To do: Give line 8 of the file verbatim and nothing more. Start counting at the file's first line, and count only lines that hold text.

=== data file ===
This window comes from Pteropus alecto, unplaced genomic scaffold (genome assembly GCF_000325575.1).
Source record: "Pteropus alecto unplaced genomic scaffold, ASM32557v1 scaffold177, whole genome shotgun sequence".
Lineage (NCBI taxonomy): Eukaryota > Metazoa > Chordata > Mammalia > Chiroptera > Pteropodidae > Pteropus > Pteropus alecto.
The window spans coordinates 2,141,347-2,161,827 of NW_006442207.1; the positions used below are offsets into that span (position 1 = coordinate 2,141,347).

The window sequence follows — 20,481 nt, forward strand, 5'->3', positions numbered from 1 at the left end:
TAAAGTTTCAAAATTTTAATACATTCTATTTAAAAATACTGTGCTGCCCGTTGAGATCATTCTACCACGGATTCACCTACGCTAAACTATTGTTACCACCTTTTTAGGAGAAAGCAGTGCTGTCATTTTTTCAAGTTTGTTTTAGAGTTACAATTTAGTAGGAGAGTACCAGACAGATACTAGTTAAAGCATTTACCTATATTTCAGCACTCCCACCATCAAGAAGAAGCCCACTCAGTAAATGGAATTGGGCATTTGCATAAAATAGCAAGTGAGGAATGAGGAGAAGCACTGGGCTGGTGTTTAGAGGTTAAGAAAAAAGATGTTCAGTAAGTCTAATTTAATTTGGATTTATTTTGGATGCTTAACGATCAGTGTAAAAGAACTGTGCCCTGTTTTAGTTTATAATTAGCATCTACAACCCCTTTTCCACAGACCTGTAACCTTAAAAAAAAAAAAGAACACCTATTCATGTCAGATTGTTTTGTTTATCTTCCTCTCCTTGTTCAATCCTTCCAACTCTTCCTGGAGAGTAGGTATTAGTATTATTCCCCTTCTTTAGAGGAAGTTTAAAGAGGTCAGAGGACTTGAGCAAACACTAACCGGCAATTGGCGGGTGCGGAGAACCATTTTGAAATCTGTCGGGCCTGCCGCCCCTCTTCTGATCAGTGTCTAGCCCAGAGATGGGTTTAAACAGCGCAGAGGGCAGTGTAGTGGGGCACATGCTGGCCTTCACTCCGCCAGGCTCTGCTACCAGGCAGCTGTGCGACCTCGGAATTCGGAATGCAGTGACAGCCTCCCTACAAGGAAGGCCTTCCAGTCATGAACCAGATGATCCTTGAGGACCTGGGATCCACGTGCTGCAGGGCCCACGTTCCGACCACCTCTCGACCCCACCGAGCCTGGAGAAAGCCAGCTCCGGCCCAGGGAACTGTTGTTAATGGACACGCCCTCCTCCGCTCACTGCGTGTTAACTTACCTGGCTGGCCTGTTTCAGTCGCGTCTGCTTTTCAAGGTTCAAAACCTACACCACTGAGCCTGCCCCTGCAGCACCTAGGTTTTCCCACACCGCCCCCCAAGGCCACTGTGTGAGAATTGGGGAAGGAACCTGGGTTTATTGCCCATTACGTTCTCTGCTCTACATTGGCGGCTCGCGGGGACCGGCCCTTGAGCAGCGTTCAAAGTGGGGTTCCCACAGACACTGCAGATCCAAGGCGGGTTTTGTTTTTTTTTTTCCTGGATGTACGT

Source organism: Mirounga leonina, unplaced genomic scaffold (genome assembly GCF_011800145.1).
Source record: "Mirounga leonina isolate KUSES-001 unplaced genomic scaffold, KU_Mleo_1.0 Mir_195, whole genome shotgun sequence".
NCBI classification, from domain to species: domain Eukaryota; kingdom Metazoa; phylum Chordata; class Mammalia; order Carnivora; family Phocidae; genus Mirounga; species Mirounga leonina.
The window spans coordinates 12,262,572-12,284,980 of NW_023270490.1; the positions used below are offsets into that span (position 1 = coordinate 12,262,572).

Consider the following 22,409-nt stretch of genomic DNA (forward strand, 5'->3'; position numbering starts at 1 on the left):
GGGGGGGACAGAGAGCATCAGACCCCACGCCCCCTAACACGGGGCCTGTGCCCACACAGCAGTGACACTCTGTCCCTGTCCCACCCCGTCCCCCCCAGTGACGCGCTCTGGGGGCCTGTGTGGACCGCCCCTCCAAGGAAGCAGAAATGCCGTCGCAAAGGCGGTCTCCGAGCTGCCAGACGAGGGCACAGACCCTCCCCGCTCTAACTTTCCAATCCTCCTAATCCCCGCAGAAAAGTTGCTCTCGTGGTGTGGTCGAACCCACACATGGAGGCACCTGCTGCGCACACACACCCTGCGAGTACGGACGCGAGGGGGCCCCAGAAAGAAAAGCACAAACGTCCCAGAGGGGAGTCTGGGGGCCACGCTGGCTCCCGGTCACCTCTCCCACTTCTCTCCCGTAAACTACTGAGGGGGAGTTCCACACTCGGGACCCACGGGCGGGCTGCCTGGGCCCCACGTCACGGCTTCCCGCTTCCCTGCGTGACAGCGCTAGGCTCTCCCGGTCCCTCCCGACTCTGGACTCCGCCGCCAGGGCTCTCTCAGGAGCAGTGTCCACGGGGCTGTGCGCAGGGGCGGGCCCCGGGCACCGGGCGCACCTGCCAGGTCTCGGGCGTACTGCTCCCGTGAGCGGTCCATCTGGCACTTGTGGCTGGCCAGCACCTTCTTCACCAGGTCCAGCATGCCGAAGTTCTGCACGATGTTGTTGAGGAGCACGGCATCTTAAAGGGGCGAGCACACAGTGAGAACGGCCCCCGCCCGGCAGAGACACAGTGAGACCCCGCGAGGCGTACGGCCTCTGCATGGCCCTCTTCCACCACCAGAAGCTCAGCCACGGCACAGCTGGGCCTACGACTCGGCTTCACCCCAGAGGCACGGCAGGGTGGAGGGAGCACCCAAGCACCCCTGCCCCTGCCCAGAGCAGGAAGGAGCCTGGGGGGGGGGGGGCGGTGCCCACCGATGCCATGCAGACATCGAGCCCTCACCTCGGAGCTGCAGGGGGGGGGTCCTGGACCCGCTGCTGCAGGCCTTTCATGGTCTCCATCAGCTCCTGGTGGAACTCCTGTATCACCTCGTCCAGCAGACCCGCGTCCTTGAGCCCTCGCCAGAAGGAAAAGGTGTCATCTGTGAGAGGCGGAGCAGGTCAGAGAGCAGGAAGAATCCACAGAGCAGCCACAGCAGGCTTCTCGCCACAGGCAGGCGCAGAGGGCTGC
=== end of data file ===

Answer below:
Source record: "Mirounga leonina isolate KUSES-001 unplaced genomic scaffold, KU_Mleo_1.0 Mir_195, whole genome shotgun sequence".